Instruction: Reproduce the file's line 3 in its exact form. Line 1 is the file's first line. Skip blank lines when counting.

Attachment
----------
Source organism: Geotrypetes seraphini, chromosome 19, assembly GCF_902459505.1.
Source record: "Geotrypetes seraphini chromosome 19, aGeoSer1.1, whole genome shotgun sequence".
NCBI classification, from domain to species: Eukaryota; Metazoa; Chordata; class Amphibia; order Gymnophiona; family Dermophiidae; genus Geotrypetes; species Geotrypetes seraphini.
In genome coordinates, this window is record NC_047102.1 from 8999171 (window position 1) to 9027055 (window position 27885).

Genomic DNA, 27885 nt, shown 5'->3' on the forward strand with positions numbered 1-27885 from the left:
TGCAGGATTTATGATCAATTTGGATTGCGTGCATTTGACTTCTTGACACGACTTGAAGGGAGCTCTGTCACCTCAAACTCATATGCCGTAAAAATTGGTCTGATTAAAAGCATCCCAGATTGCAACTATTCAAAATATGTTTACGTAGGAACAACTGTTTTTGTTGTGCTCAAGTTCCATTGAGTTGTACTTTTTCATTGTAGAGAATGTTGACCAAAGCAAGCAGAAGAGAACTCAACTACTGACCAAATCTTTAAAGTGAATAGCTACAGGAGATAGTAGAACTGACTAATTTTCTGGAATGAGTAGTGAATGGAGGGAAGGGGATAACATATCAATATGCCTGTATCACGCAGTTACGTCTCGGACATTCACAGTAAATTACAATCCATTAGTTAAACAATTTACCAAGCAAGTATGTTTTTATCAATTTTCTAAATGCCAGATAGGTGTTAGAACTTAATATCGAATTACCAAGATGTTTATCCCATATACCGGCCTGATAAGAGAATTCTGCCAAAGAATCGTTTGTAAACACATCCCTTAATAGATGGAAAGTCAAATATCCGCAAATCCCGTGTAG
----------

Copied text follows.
NCBI classification, from domain to species: Eukaryota; Metazoa; Chordata; class Amphibia; order Gymnophiona; family Dermophiidae; genus Geotrypetes; species Geotrypetes seraphini.